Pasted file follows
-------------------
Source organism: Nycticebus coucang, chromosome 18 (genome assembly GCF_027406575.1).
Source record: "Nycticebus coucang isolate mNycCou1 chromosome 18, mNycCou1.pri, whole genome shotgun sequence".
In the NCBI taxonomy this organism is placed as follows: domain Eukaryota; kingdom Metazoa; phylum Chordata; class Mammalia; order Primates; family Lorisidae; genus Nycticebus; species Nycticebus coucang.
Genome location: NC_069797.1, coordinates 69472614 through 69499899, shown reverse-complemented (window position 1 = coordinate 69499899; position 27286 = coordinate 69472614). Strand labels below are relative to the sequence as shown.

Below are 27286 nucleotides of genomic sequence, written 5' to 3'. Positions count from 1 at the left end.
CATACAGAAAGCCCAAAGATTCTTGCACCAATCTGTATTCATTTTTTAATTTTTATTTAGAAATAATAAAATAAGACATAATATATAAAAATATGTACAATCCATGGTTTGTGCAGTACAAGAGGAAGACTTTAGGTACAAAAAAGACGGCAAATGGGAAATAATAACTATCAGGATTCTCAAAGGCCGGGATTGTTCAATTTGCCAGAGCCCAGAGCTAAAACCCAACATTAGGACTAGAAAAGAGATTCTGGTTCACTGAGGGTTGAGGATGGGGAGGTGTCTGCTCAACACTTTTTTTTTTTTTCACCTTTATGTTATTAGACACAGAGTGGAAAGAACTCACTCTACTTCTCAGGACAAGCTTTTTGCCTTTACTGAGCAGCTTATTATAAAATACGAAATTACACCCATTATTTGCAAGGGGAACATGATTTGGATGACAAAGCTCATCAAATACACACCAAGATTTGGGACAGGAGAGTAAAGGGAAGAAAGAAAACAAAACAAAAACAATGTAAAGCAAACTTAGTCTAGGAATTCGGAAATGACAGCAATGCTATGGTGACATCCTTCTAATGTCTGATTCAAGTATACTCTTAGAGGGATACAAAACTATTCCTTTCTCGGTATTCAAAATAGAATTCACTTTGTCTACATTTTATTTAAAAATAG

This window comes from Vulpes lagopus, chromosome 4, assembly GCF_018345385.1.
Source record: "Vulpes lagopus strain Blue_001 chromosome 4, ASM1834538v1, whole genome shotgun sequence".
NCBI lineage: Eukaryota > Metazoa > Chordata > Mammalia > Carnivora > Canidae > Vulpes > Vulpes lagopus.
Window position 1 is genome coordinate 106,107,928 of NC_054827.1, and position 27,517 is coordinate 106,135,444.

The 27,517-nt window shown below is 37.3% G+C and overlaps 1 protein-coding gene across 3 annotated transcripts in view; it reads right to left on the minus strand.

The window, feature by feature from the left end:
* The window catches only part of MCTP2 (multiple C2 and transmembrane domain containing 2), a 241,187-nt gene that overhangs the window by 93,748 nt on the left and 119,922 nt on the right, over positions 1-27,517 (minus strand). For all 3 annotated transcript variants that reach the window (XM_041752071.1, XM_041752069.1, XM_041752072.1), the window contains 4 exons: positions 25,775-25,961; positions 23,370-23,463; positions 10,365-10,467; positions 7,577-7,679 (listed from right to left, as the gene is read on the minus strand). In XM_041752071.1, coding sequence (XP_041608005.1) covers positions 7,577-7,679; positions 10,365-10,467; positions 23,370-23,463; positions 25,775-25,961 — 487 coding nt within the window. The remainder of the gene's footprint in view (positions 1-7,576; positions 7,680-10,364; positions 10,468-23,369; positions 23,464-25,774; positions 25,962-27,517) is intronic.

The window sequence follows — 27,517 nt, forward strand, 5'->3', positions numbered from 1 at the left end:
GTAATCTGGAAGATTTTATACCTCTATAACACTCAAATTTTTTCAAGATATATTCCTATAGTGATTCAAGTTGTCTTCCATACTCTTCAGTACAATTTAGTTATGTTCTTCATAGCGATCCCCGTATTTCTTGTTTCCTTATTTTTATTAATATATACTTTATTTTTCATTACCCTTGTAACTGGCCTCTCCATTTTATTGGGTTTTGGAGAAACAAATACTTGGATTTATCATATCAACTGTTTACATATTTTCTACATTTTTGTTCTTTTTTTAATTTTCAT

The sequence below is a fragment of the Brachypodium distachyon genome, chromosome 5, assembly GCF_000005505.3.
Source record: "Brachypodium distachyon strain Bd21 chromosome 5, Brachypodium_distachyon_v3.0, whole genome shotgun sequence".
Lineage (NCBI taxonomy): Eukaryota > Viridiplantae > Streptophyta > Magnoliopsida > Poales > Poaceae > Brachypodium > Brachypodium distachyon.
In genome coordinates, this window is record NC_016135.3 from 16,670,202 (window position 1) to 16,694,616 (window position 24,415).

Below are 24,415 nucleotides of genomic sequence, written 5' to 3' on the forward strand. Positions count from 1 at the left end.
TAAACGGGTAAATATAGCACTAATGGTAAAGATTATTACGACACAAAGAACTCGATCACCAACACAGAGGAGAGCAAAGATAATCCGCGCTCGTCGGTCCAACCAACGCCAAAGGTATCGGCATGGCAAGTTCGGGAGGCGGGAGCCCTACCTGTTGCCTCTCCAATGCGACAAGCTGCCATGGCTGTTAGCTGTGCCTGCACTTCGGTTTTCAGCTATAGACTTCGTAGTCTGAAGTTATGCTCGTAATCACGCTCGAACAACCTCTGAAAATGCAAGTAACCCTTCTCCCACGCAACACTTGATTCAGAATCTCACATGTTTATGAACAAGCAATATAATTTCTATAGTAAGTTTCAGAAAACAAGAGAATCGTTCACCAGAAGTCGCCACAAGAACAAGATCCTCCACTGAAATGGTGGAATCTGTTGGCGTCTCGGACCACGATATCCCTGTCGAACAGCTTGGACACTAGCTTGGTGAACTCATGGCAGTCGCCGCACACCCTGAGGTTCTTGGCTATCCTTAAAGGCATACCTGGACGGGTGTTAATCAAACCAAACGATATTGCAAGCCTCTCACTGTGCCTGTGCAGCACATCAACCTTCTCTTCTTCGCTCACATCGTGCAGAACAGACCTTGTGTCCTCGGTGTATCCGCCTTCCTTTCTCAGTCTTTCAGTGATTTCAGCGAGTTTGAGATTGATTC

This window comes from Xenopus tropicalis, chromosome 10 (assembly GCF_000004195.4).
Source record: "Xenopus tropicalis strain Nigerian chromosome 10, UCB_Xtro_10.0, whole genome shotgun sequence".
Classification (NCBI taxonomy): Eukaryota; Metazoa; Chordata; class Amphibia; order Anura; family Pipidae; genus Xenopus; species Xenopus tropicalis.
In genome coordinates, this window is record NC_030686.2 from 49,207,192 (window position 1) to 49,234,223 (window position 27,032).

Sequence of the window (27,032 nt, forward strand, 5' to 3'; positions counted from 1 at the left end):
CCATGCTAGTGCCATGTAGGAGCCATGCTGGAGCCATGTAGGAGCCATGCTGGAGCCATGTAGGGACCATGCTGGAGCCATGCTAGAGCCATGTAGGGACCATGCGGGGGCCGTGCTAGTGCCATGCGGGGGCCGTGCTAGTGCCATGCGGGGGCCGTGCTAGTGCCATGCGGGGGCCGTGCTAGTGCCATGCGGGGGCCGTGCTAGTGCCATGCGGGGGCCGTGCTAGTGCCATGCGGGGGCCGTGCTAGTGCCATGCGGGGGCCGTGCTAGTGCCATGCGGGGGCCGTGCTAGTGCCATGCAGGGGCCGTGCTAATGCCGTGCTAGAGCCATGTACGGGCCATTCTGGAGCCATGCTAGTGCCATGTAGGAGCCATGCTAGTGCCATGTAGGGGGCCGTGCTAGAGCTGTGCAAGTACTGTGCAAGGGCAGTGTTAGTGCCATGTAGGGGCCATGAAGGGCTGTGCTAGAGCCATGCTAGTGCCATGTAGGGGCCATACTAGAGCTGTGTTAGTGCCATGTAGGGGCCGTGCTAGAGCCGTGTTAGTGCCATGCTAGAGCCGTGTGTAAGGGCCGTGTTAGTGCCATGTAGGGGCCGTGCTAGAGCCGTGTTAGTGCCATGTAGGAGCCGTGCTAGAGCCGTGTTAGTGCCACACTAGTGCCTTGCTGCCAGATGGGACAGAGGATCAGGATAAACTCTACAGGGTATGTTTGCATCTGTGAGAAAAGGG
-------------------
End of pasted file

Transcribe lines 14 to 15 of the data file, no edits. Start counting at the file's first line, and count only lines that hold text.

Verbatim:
The window sequence follows — 27,517 nt, forward strand, 5'->3', positions numbered from 1 at the left end:
GTAATCTGGAAGATTTTATACCTCTATAACACTCAAATTTTTTCAAGATATATTCCTATAGTGATTCAAGTTGTCTTCCATACTCTTCAGTACAATTTAGTTATGTTCTTCATAGCGATCCCCGTATTTCTTGTTTCCTTATTTTTATTAATATATACTTTATTTTTCATTACCCTTGTAACTGGCCTCTCCATTTTATTGGGTTTTGGAGAAACAAATACTTGGATTTATCATATCAACTGTTTACATATTTTCTACATTTTTGTTCTTTTTTTAATTTTCAT